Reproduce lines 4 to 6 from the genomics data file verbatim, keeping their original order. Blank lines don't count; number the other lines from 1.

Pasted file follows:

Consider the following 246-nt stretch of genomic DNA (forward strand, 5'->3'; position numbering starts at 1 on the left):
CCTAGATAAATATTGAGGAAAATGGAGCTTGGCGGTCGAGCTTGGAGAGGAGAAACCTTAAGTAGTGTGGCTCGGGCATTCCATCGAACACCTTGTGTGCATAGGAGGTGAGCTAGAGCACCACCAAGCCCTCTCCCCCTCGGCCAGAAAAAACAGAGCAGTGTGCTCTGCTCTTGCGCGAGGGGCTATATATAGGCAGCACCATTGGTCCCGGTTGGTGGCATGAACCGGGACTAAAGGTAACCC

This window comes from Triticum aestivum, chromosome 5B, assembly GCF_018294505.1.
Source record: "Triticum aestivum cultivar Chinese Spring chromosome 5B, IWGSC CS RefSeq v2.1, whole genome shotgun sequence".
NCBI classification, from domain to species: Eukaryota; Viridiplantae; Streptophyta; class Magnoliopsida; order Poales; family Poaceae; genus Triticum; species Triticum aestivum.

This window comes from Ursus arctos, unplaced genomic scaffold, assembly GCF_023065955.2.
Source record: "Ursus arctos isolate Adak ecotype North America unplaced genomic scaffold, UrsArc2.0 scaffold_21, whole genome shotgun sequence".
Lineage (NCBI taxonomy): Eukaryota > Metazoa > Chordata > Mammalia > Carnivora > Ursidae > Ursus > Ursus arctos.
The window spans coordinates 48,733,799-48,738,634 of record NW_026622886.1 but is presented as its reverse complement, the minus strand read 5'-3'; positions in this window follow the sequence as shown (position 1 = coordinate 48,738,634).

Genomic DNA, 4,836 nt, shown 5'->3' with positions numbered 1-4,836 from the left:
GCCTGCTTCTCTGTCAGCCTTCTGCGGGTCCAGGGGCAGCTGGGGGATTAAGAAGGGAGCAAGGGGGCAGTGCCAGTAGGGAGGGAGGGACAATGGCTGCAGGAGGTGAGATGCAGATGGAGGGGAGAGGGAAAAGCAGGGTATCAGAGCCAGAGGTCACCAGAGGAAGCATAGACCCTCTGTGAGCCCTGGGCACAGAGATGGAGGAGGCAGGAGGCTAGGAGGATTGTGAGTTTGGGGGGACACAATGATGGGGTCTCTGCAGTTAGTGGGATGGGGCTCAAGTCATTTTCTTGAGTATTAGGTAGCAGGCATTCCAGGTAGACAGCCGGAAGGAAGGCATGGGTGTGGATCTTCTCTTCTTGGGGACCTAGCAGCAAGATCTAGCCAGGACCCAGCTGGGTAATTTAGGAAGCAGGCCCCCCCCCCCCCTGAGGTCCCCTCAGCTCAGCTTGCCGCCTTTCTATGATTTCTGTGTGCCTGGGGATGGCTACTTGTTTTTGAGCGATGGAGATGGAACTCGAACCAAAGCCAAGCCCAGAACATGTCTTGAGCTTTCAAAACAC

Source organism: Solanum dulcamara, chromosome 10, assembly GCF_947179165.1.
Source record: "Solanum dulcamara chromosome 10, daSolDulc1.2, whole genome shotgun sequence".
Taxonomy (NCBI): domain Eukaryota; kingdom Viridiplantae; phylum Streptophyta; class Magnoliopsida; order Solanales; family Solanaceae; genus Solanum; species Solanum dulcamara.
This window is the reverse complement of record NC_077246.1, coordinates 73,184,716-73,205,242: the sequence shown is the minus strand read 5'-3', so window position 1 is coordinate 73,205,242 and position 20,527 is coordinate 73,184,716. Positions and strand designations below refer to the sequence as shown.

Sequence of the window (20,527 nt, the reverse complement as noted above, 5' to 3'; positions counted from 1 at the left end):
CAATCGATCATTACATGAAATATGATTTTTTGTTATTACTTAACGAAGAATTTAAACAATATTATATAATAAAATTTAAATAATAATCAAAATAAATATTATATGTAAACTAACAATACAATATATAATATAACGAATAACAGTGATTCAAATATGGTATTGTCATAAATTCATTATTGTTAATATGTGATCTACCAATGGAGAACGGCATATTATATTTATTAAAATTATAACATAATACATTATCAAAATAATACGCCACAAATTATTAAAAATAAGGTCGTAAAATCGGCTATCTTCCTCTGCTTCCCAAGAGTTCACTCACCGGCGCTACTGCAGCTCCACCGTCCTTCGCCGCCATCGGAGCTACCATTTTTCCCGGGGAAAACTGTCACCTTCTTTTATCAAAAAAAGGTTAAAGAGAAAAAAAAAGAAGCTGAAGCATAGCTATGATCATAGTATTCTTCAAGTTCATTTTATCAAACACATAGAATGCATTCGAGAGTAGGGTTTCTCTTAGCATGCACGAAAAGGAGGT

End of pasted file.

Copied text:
Source record: "Triticum aestivum cultivar Chinese Spring chromosome 5B, IWGSC CS RefSeq v2.1, whole genome shotgun sequence".
NCBI classification, from domain to species: Eukaryota; Viridiplantae; Streptophyta; class Magnoliopsida; order Poales; family Poaceae; genus Triticum; species Triticum aestivum.

This window comes from Ursus arctos, unplaced genomic scaffold, assembly GCF_023065955.2.